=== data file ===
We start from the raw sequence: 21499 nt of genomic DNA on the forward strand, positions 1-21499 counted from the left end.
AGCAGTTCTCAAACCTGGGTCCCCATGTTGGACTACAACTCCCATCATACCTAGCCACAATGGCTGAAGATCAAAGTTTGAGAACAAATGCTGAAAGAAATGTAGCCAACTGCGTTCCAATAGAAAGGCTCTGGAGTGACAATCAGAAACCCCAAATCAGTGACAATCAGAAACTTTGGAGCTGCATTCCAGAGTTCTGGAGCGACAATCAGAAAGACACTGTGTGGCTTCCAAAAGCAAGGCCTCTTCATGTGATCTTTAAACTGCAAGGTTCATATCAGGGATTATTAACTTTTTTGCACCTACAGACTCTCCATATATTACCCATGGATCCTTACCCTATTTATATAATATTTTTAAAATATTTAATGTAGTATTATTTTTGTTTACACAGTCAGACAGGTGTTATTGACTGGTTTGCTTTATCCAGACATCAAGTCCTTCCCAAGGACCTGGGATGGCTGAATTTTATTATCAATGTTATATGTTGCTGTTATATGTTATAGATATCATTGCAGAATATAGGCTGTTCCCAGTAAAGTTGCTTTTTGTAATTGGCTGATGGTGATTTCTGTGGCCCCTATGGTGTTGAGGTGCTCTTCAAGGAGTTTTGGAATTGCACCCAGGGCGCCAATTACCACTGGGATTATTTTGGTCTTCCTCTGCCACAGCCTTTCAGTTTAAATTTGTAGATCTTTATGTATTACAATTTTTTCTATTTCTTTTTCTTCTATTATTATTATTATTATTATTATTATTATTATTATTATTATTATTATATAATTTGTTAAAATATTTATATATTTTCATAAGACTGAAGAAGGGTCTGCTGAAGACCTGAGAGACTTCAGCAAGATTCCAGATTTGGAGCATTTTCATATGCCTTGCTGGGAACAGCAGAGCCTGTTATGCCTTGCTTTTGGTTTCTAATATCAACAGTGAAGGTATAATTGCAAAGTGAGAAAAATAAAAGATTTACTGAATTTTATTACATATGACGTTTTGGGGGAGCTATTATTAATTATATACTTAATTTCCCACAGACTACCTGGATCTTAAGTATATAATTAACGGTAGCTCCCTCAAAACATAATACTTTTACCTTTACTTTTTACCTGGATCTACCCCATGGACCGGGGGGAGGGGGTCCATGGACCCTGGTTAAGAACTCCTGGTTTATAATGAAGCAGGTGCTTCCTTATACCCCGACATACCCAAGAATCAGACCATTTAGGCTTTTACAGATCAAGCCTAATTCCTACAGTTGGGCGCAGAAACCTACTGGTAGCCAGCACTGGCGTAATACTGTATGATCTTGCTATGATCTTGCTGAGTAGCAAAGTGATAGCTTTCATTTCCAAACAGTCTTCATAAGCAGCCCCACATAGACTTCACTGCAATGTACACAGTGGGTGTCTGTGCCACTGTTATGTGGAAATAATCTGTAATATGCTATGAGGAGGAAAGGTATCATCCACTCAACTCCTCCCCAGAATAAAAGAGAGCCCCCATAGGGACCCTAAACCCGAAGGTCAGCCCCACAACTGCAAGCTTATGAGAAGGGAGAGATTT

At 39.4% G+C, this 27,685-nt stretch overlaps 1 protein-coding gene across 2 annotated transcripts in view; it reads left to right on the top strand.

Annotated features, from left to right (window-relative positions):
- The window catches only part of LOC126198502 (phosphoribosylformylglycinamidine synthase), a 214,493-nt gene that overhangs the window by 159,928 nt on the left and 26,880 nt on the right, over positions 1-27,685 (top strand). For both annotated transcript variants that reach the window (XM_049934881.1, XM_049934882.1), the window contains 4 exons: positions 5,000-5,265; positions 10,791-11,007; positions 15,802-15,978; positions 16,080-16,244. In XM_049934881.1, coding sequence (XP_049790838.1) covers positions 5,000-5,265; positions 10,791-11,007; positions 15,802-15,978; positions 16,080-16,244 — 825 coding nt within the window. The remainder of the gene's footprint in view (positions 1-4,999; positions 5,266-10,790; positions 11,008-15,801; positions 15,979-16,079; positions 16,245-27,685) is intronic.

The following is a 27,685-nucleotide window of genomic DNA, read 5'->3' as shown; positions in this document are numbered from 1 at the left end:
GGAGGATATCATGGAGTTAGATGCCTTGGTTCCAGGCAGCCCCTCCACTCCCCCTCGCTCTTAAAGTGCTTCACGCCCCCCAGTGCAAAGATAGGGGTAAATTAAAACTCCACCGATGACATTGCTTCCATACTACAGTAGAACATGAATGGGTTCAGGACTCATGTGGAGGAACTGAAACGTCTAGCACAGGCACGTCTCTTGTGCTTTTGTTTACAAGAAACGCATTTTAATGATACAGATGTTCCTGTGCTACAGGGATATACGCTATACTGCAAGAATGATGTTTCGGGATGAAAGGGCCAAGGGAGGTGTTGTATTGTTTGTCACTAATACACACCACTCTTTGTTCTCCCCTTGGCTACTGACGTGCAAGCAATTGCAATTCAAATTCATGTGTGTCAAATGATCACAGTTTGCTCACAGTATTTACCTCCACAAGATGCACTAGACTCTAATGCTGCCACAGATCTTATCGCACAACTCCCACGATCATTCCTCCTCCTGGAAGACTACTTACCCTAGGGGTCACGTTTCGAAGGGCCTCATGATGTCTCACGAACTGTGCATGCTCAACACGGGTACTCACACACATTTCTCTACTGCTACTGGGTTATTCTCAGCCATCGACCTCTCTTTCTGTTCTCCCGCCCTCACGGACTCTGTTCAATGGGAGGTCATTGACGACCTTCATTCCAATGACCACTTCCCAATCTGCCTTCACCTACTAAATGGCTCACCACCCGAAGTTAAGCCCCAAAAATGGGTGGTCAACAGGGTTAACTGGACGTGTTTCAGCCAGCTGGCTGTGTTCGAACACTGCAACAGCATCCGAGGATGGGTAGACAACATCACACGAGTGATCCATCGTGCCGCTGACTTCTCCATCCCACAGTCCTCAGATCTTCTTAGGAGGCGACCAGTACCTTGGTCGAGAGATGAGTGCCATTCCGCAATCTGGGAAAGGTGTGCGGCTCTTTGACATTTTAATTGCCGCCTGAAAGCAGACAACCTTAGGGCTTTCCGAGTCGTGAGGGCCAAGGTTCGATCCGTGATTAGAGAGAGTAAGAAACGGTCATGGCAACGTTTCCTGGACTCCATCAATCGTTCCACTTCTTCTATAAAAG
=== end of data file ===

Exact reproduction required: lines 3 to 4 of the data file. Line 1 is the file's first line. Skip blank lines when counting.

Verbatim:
At 39.4% G+C, this 27,685-nt stretch overlaps 1 protein-coding gene across 2 annotated transcripts in view; it reads left to right on the top strand.

Annotated features, from left to right (window-relative positions):